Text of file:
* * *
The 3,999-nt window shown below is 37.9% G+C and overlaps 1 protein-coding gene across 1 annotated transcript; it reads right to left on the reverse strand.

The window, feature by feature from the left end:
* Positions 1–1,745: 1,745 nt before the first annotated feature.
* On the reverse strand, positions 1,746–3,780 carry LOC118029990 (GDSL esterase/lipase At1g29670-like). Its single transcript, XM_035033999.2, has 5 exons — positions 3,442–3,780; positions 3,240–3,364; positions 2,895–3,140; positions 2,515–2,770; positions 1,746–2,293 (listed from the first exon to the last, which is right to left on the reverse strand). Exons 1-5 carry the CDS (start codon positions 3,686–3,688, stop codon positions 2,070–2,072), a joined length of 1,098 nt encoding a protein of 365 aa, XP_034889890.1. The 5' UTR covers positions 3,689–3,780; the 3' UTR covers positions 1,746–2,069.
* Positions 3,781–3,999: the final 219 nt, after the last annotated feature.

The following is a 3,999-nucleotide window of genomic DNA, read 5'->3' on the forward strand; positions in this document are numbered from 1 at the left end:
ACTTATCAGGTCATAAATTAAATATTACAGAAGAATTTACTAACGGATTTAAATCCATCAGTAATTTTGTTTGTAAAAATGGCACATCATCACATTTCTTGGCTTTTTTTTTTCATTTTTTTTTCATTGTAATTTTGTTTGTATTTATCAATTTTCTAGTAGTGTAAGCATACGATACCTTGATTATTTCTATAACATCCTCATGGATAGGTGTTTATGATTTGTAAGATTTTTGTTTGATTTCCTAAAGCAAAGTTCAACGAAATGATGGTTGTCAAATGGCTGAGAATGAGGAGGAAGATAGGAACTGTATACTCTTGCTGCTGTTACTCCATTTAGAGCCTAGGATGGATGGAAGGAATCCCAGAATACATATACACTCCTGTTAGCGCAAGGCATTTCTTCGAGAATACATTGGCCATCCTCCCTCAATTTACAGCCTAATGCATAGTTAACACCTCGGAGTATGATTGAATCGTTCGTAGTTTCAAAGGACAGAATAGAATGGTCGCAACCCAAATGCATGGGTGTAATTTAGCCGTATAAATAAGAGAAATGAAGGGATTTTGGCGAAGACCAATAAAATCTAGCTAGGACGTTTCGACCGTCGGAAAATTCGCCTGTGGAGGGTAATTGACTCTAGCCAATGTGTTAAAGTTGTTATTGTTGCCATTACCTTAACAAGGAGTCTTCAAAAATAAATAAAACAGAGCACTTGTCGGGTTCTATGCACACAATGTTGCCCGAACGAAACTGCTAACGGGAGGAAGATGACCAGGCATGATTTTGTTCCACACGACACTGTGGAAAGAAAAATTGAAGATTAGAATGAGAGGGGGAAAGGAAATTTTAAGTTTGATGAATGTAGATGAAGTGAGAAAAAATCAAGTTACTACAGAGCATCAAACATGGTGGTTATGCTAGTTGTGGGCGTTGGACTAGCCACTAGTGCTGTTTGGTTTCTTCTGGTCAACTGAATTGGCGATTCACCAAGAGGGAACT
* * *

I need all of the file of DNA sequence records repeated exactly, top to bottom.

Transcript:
The 3,999-nt window shown below is 37.9% G+C and overlaps 1 protein-coding gene across 1 annotated transcript; it reads right to left on the reverse strand.

The window, feature by feature from the left end:
* Positions 1–1,745: 1,745 nt before the first annotated feature.
* On the reverse strand, positions 1,746–3,780 carry LOC118029990 (GDSL esterase/lipase At1g29670-like). Its single transcript, XM_035033999.2, has 5 exons — positions 3,442–3,780; positions 3,240–3,364; positions 2,895–3,140; positions 2,515–2,770; positions 1,746–2,293 (listed from the first exon to the last, which is right to left on the reverse strand). Exons 1-5 carry the CDS (start codon positions 3,686–3,688, stop codon positions 2,070–2,072), a joined length of 1,098 nt encoding a protein of 365 aa, XP_034889890.1. The 5' UTR covers positions 3,689–3,780; the 3' UTR covers positions 1,746–2,069.
* Positions 3,781–3,999: the final 219 nt, after the last annotated feature.

The following is a 3,999-nucleotide window of genomic DNA, read 5'->3' on the forward strand; positions in this document are numbered from 1 at the left end:
ACTTATCAGGTCATAAATTAAATATTACAGAAGAATTTACTAACGGATTTAAATCCATCAGTAATTTTGTTTGTAAAAATGGCACATCATCACATTTCTTGGCTTTTTTTTTTCATTTTTTTTTCATTGTAATTTTGTTTGTATTTATCAATTTTCTAGTAGTGTAAGCATACGATACCTTGATTATTTCTATAACATCCTCATGGATAGGTGTTTATGATTTGTAAGATTTTTGTTTGATTTCCTAAAGCAAAGTTCAACGAAATGATGGTTGTCAAATGGCTGAGAATGAGGAGGAAGATAGGAACTGTATACTCTTGCTGCTGTTACTCCATTTAGAGCCTAGGATGGATGGAAGGAATCCCAGAATACATATACACTCCTGTTAGCGCAAGGCATTTCTTCGAGAATACATTGGCCATCCTCCCTCAATTTACAGCCTAATGCATAGTTAACACCTCGGAGTATGATTGAATCGTTCGTAGTTTCAAAGGACAGAATAGAATGGTCGCAACCCAAATGCATGGGTGTAATTTAGCCGTATAAATAAGAGAAATGAAGGGATTTTGGCGAAGACCAATAAAATCTAGCTAGGACGTTTCGACCGTCGGAAAATTCGCCTGTGGAGGGTAATTGACTCTAGCCAATGTGTTAAAGTTGTTATTGTTGCCATTACCTTAACAAGGAGTCTTCAAAAATAAATAAAACAGAGCACTTGTCGGGTTCTATGCACACAATGTTGCCCGAACGAAACTGCTAACGGGAGGAAGATGACCAGGCATGATTTTGTTCCACACGACACTGTGGAAAGAAAAATTGAAGATTAGAATGAGAGGGGGAAAGGAAATTTTAAGTTTGATGAATGTAGATGAAGTGAGAAAAAATCAAGTTACTACAGAGCATCAAACATGGTGGTTATGCTAGTTGTGGGCGTTGGACTAGCCACTAGTGCTGTTTGGTTTCTTCTGGTCAACTGAATTGGCGATTCACCAAGAGGGAACT